Netflix currently has nearly 7.3 billion in off-balance sheet liabilities for coming content. Think any large company wants to inherit these added complications with a buyout? Odds are Netflix will have to do a large secondary offering, diluting current shareholders.
For a decades Microsoft’s profit centers were surrounded by a giant impenetrable iceberg. As the competition heats up, cracks are starting in this wall of ice.
With Apple falling nearly 8% after releasing earnings, you'd imagine on the results must have been pretty bad, but with one quick glance at earnings per share figure (EPS) shows the company earned $14.50 a share versus $13.81 in the year ago period. What gives?
At the time of the acquisition, many analysts stated that the only reason Google was purchasing Motorola was for the company’s patents, to act as a so called nuclear deterrent against Apple
Warren Buffett defined a breed of companies that he calls "The Inevitables." Companies such as Coca-Cola and Gillette might well be labeled "The Inevitables."
Google has the ability to put a lot of wood behind this arrow.
Windows and Office represent a huge chunk of Microsoft’s profits. It won’t happen overnight, but if these cash cows were to be killed off, Microsoft’s stock would tank.
Netflix has a lot going for it, but what parts of the business should investors focus on?
If users begin to perceive the Android experience as a cheap commodity, the drive to buy phones from Samsung will diminish dramatically.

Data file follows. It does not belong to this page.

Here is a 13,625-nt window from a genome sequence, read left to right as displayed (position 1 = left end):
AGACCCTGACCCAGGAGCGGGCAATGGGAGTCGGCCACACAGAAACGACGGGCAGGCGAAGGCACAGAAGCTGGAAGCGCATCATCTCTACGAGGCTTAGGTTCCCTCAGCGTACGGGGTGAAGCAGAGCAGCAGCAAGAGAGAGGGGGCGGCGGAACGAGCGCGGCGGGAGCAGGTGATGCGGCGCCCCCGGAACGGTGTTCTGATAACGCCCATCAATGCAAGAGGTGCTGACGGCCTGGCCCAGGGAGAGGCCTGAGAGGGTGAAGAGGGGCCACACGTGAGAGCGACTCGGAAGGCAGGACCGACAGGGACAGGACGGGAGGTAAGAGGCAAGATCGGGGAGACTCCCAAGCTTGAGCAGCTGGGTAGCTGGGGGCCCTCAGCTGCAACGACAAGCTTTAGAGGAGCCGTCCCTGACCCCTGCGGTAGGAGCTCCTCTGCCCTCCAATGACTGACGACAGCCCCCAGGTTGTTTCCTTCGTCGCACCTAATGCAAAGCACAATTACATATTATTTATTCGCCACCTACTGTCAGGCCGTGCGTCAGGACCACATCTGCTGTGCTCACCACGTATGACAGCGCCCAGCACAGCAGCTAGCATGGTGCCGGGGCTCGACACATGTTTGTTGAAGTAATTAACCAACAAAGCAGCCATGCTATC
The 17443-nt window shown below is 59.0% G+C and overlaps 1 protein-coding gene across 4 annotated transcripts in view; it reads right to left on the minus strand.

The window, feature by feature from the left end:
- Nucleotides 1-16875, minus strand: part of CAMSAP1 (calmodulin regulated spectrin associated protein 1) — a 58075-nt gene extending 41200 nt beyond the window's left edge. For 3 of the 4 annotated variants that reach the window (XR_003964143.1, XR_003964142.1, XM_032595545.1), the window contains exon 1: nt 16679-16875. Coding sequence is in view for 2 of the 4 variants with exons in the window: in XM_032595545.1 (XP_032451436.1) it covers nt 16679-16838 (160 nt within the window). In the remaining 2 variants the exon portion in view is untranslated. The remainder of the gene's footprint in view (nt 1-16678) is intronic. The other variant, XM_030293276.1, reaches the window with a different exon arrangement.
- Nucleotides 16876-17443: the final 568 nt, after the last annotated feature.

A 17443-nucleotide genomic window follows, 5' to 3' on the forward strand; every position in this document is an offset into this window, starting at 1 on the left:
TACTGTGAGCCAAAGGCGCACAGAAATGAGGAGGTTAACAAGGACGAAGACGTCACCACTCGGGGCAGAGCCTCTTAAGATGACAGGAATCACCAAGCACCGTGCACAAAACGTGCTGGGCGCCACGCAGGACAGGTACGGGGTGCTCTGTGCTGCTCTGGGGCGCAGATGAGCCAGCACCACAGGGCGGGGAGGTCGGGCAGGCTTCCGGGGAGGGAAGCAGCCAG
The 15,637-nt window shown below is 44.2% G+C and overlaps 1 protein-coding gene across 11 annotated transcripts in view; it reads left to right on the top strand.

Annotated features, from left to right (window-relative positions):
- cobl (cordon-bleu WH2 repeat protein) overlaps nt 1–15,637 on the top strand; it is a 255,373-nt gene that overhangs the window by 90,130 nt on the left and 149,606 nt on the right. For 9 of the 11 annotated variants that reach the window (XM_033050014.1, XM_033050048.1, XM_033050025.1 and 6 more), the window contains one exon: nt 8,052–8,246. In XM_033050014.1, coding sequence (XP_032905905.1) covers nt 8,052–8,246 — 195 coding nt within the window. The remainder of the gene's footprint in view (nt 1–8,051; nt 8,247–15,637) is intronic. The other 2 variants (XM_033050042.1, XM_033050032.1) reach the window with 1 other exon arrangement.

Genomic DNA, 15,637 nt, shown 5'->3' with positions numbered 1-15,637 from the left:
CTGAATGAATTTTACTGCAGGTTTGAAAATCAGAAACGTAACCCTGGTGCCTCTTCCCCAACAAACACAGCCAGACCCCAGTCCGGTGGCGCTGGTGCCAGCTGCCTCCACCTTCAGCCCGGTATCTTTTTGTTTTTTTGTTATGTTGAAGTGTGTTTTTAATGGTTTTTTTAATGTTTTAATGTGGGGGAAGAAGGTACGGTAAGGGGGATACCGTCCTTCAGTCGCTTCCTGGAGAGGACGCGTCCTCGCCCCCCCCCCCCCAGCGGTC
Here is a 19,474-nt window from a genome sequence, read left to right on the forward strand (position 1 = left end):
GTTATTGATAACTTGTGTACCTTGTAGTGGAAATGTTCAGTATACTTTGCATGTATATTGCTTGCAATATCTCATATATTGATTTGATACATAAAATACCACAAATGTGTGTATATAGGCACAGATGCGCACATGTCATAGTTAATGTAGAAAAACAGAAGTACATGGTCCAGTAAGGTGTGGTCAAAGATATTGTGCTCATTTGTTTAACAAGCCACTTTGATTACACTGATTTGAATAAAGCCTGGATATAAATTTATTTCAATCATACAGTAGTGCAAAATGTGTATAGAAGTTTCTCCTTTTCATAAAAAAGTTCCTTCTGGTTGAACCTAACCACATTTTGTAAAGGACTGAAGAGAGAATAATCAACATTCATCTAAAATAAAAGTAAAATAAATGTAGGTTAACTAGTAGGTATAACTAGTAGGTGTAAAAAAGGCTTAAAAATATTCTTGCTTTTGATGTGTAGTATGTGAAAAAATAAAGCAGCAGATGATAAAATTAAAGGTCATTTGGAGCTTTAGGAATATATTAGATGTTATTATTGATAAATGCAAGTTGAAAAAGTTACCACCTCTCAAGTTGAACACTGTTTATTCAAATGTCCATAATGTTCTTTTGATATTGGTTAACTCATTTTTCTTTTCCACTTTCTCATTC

While some analysts will point to the fact that there is lackluster demand for 5C versus the 5S, and describe the 5C as a “flop.” Really? As a shareholder, consumers overwhelmingly demanding the higher priced product is a positive.
Google continues to profit from the overall growth in traffic on the Internet as more content is created by independent partners.
Despite the blow to Starbucks' balance sheet, which absorbed its entire cash hoard, shares of the company rose 1% a day later.
Elop easily could have maintained the status quo, but instead took the ballsy move of aligning Nokia with Microsoft, as really the only Window's phone producer.
To be sure a 3.4% dividend, 12.6 P/E, and a hoard of cash (less the 7 billion recently paid for Nokia’s handset business) certainly look like a great deal.
Biometrics-based security, such as what’s contained in the iPhone 5s model, is a significant advancement. It does not have to be bulletproof to be highly effective in comparison to the inconvenient process of users having to create a password, keeping it secret.